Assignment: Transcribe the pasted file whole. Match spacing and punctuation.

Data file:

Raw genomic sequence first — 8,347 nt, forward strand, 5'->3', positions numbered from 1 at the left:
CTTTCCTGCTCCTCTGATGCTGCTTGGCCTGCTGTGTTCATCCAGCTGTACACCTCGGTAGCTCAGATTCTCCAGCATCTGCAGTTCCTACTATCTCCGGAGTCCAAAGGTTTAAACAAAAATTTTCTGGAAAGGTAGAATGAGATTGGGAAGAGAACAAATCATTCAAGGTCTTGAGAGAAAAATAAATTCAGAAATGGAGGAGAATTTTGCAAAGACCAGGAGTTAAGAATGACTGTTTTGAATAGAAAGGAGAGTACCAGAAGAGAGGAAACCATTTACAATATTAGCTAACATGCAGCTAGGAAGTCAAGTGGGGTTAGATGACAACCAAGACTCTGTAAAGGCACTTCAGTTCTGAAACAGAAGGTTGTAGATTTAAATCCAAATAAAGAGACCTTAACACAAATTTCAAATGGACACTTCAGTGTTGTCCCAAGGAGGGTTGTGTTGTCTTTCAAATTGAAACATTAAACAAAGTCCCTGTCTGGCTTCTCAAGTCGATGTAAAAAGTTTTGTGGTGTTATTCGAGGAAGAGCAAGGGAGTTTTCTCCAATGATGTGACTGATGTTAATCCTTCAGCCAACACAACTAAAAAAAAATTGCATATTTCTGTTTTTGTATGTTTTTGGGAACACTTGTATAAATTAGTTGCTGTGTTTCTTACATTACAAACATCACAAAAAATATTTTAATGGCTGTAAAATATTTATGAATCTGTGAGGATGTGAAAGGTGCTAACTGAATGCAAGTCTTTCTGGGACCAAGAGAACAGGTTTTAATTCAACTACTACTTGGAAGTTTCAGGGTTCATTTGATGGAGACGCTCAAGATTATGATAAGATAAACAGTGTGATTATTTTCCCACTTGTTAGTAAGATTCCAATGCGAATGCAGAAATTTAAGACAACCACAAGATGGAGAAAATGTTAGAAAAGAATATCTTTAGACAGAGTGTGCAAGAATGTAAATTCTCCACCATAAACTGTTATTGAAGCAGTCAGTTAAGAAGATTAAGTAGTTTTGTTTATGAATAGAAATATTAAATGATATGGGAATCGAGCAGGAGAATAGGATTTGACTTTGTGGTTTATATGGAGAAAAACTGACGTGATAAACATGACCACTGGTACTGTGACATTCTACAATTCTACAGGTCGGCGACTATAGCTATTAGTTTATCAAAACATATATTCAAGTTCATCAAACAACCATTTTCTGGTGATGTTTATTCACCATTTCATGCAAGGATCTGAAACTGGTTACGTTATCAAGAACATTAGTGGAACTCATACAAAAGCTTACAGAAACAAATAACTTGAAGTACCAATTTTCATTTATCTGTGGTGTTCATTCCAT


Raw genomic sequence first — 8,347 nt, forward strand, 5'->3', positions numbered from 1 at the left:
CTTTCCTGCTCCTCTGATGCTGCTTGGCCTGCTGTGTTCATCCAGCTGTACACCTCGGTAGCTCAGATTCTCCAGCATCTGCAGTTCCTACTATCTCCGGAGTCCAAAGGTTTAAACAAAAATTTTCTGGAAAGGTAGAATGAGATTGGGAAGAGAACAAATCATTCAAGGTCTTGAGAGAAAAATAAATTCAGAAATGGAGGAGAATTTTGCAAAGACCAGGAGTTAAGAATGACTGTTTTGAATAGAAAGGAGAGTACCAGAAGAGAGGAAACCATTTACAATATTAGCTAACATGCAGCTAGGAAGTCAAGTGGGGTTAGATGACAACCAAGACTCTGTAAAGGCACTTCAGTTCTGAAACAGAAGGTTGTAGATTTAAATCCAAATAAAGAGACCTTAACACAAATTTCAAATGGACACTTCAGTGTTGTCCCAAGGAGGGTTGTGTTGTCTTTCAAATTGAAACATTAAACAAAGTCCCTGTCTGGCTTCTCAAGTCGATGTAAAAAGTTTTGTGGTGTTATTCGAGGAAGAGCAAGGGAGTTTTCTCCAATGATGTGACTGATGTTAATCCTTCAGCCAACACAACTAAAAAAAAATTGCATATTTCTGTTTTTGTATGTTTTTGGGAACACTTGTATAAATTAGTTGCTGTGTTTCTTACATTACAAACATCACAAAAAATATTTTAATGGCTGTAAAATATTTATGAATCTGTGAGGATGTGAAAGGTGCTAACTGAATGCAAGTCTTTCTGGGACCAAGAGAACAGGTTTTAATTCAACTACTACTTGGAAGTTTCAGGGTTCATTTGATGGAGACGCTCAAGATTATGATAAGATAAACAGTGTGATTATTTTCCCACTTGTTAGTAAGATTCCAATGCGAATGCAGAAATTTAAGACAACCACAAGATGGAGAAAATGTTAGAAAAGAATATCTTTAGACAGAGTGTGCAAGAATGTAAATTCTCCACCATAAACTGTTATTGAAGCAGTCAGTTAAGAAGATTAAGTAGTTTTGTTTATGAATAGAAATATTAAATGATATGGGAATCGAGCAGGAGAATAGGATTTGACTTTGTGGTTTATATGGAGAAAAACTGACGTGATAAACATGACCACTGGTACTGTGACATTCTACAATTCTACAGGTCGGCGACTATAGCTATTAGTTTATCAAAACATATATTCAAGTTCATCAAACAACCATTTTCTGGTGATGTTTATTCACCATTTCATGCAAGGATCTGAAACTGGTTACGTTATCAAGAACATTAGTGGAACTCATACAAAAGCTTACAGAAACAAATAACTTGAAGTACCAATTTTCATTTATCTGTGGTGTTCATTCCAT